Shocker! According to the latest CBECI update, China’s control over Bitcoin mining was already dwindling. The Cambridge Bitcoin Electricity Consumption Index shows that, and much more, it “provides an up-to-date estimate of the daily electricity usage on the Bitcoin network”. However, China is the headline. The government’s recent ban on Bitcoin mining left the world speechless, and this feels like another piece of work to solve that mystery.
But doesn’t quite fit. According to Arcane Research, the CBECI numbers say this:
China’s share of the total Bitcoin mining power has dropped from 75.5% in September 2019 to 46% in April 2021 – before restrictions were even imposed on Chinese miners. That number is much lower than the older 65% estimate.
Related reading | Why China’s crackdown on Bitcoin may be just beginning
That’s a big drop. Why did China’s miners lose so much ground before the ban? Has the Chinese government shut down the machines it supposedly owns? Why should they do this? Is all of this missing an obvious explanation for all of this? It’s also very interesting that the CBECI shows that the United States and Kazakhstan grew tremendously before the ban.
BTC price chart on Bitstamp | Source: BTC/USD on TradingView.com
Bitcoin mining in the US and Kazakhstan
Arcane Research analyzed the numbers and apparently:
Over the same period, the United States’ share of the total Bitcoin hashrate rose from 4.1% to 16.8%, making it the second largest Bitcoin mining location.
It is followed by Kazakhstan with an almost six-fold increase in the hashrate share – from just 1.4% in September 2019 to 8.2% in April 2021.
That’s curious. After the state ban went into effect and miners shut down their machines, we worried that the Bitcoin hash rate could get into a death spiral. The migration of the great miners was on its way, so guess who the predicted big winners were:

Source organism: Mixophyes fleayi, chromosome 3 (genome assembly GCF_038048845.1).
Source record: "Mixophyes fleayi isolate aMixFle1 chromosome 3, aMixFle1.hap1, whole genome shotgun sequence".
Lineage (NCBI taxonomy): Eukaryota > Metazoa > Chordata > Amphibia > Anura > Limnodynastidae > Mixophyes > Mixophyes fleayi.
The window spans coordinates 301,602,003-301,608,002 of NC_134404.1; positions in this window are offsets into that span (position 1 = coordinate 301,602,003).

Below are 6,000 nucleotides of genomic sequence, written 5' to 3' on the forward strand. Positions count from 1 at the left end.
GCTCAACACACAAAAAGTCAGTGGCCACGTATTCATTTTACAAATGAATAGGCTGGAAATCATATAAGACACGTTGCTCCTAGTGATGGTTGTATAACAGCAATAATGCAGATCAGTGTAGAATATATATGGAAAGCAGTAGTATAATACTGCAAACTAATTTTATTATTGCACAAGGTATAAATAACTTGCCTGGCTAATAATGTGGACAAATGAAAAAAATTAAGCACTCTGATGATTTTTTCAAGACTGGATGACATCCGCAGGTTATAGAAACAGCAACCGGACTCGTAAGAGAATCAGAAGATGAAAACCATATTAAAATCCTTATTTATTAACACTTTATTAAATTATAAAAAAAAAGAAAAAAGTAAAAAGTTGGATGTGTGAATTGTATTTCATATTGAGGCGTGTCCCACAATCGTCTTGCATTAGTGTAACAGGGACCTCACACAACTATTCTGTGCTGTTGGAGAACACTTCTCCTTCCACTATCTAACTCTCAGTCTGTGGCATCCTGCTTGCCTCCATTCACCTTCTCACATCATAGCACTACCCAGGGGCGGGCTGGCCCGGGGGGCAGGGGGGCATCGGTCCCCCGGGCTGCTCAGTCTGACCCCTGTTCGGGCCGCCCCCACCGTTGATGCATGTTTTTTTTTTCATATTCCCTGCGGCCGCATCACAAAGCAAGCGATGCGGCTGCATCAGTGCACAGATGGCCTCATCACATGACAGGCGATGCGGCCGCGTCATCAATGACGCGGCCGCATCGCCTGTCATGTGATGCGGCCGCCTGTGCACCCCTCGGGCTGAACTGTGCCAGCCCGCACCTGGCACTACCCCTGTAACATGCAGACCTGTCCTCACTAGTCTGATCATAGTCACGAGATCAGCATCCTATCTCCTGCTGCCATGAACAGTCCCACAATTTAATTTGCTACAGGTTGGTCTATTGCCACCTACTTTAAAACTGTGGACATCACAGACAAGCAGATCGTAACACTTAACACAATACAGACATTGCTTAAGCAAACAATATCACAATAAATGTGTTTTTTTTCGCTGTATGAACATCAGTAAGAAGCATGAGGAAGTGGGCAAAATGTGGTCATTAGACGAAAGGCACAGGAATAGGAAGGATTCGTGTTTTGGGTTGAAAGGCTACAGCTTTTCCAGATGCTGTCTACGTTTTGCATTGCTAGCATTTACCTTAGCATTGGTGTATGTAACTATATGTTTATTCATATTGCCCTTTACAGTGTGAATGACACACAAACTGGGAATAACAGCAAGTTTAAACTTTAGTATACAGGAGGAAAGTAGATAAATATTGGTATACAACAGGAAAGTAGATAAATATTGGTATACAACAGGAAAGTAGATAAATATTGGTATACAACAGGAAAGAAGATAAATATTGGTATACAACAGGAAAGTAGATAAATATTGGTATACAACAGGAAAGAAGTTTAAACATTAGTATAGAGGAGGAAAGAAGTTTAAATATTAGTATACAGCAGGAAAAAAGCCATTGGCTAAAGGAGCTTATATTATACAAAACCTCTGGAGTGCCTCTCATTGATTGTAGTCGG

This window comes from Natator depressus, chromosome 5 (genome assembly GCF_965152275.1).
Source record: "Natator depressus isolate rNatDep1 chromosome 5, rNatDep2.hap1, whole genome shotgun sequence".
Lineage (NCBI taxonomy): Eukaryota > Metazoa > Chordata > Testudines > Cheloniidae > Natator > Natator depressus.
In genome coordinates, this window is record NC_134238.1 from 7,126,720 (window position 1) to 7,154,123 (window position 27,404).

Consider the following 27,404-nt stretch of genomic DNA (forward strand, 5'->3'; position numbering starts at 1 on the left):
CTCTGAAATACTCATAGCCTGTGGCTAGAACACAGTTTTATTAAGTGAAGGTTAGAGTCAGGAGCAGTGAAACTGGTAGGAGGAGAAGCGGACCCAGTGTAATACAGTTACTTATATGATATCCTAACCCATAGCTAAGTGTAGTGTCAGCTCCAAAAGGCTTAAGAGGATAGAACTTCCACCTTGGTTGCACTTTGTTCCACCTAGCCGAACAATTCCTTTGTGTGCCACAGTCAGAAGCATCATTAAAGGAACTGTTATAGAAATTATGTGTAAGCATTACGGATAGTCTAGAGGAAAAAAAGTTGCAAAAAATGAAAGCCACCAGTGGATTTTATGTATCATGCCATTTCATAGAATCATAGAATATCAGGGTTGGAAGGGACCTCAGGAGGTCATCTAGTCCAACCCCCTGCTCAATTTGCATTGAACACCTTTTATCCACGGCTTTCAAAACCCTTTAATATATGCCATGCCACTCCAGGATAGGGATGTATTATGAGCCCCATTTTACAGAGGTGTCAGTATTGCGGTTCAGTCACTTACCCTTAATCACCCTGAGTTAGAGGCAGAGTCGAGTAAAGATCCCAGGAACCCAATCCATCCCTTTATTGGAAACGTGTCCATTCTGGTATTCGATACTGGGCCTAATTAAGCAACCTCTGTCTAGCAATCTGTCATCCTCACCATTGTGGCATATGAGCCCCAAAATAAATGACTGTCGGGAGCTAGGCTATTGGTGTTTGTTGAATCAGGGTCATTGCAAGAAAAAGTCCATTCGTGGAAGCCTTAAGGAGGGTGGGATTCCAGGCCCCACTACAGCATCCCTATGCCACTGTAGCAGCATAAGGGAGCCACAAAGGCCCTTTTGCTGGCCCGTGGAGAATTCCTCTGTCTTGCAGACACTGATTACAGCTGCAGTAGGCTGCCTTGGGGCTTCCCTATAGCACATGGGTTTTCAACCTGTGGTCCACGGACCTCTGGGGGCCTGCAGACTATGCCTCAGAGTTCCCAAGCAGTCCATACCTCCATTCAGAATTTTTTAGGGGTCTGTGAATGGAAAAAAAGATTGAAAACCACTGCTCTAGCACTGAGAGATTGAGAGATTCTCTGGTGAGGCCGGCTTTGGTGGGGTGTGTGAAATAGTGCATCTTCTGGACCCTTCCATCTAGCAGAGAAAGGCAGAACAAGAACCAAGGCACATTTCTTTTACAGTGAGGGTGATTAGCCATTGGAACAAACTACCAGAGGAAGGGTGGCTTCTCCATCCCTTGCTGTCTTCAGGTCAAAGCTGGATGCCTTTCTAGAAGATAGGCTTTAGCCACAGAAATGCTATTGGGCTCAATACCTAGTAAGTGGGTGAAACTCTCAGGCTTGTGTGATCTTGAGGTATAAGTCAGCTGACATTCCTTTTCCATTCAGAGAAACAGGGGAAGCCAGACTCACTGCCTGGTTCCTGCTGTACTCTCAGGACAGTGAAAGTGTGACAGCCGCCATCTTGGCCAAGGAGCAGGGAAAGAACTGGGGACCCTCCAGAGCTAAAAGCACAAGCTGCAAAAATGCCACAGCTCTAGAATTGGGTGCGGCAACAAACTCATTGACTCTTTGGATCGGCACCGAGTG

Tons of mining machines are currently traveling to their new home. There are reports of a huge operation in Kazhakstan, a neighboring state of China. There are also rumors that equipment and personnel have already settled in Texas. The US state is pushing to become a bitcoin mining capital, and it seems the efforts have already borne fruit.
Remember, however, that everything the CBECI numbers show happened before the ban.
Is there anything we miss?
Country share of global Bitcoin hash rate | Source: Arcane Research
How do you get the CBECI numbers?
The Cambridge Bitcoin Electricity Consumption Index explains the methodology they use:
The underlying technical-economic model is based on a bottom-up approach, originally developed by Marc Bevand in 2017, which uses the profitability threshold of various types of mining equipment as a starting point.
Since the exact power consumption cannot be determined, the CBECI provides a hypothetical range consisting of a hypothetical lower limit (floor) and a hypothetical upper limit (ceiling). Within this range, a Best Guess estimate is calculated to provide a more realistic number that approximates Bitcoin’s actual power consumption.
So it is a very laborious, reasoned guess. However, it is based on real data and a number of estimates. Does it tell us anything about the strange results they got? Does the data tell a story we miss?
Related reading | How China Bitcoin FUD Lowers the Cost of Making BTC
Last month we made a theory about the Chinese government trying to get rid of small hydropower plants. The whole situation is confusing, so we asked ourselves the following questions:
It is possible that the government is trying to get rid of these plants. That would explain the tone of the article, it seems like it is trying to get investors to stay away from these hydroelectric plants. With that in mind, China’s ban on Bitcoin mining could only be part of an even bigger game. They are serious and methodically mix things up there.
What could your endgame be? Is China just trying to go carbon neutral and repair the original flow of rivers? Or is something else at play here?
Everything the CBECI shows seems to relate to the answer to all of these questions. However, at least one piece is missing. The secret remains.
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